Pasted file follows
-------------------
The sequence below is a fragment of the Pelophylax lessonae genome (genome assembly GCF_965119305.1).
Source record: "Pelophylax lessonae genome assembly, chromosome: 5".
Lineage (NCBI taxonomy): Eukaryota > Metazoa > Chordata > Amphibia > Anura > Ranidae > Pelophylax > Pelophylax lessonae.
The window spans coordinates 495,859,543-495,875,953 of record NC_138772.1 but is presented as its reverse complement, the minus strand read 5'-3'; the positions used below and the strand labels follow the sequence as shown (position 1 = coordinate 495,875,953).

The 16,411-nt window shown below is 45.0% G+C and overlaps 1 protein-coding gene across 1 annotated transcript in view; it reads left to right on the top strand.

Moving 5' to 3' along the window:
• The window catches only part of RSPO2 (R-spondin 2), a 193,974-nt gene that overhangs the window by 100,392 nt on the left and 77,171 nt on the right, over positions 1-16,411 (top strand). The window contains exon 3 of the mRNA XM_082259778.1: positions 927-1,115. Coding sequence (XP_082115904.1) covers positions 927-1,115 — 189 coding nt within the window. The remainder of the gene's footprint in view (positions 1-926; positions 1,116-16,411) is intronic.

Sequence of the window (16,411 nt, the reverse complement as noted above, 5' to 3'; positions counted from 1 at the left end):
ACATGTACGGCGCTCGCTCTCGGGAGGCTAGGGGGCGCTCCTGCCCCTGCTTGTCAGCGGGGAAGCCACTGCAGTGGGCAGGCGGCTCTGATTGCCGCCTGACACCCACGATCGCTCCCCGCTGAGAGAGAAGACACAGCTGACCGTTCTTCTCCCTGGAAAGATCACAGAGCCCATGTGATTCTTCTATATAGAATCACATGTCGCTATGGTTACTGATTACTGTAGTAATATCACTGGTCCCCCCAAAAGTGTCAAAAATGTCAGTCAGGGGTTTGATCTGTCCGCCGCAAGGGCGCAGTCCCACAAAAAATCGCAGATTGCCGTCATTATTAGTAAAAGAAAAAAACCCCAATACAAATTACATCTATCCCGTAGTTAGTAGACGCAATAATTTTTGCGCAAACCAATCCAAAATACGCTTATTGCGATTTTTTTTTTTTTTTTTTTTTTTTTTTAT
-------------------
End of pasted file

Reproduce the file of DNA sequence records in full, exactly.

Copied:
The sequence below is a fragment of the Pelophylax lessonae genome (genome assembly GCF_965119305.1).
Source record: "Pelophylax lessonae genome assembly, chromosome: 5".
Lineage (NCBI taxonomy): Eukaryota > Metazoa > Chordata > Amphibia > Anura > Ranidae > Pelophylax > Pelophylax lessonae.
The window spans coordinates 495,859,543-495,875,953 of record NC_138772.1 but is presented as its reverse complement, the minus strand read 5'-3'; the positions used below and the strand labels follow the sequence as shown (position 1 = coordinate 495,875,953).

The 16,411-nt window shown below is 45.0% G+C and overlaps 1 protein-coding gene across 1 annotated transcript in view; it reads left to right on the top strand.

Moving 5' to 3' along the window:
• The window catches only part of RSPO2 (R-spondin 2), a 193,974-nt gene that overhangs the window by 100,392 nt on the left and 77,171 nt on the right, over positions 1-16,411 (top strand). The window contains exon 3 of the mRNA XM_082259778.1: positions 927-1,115. Coding sequence (XP_082115904.1) covers positions 927-1,115 — 189 coding nt within the window. The remainder of the gene's footprint in view (positions 1-926; positions 1,116-16,411) is intronic.

Sequence of the window (16,411 nt, the reverse complement as noted above, 5' to 3'; positions counted from 1 at the left end):
ACATGTACGGCGCTCGCTCTCGGGAGGCTAGGGGGCGCTCCTGCCCCTGCTTGTCAGCGGGGAAGCCACTGCAGTGGGCAGGCGGCTCTGATTGCCGCCTGACACCCACGATCGCTCCCCGCTGAGAGAGAAGACACAGCTGACCGTTCTTCTCCCTGGAAAGATCACAGAGCCCATGTGATTCTTCTATATAGAATCACATGTCGCTATGGTTACTGATTACTGTAGTAATATCACTGGTCCCCCCAAAAGTGTCAAAAATGTCAGTCAGGGGTTTGATCTGTCCGCCGCAAGGGCGCAGTCCCACAAAAAATCGCAGATTGCCGTCATTATTAGTAAAAGAAAAAAACCCCAATACAAATTACATCTATCCCGTAGTTAGTAGACGCAATAATTTTTGCGCAAACCAATCCAAAATACGCTTATTGCGATTTTTTTTTTTTTTTTTTTTTTTTTTTAT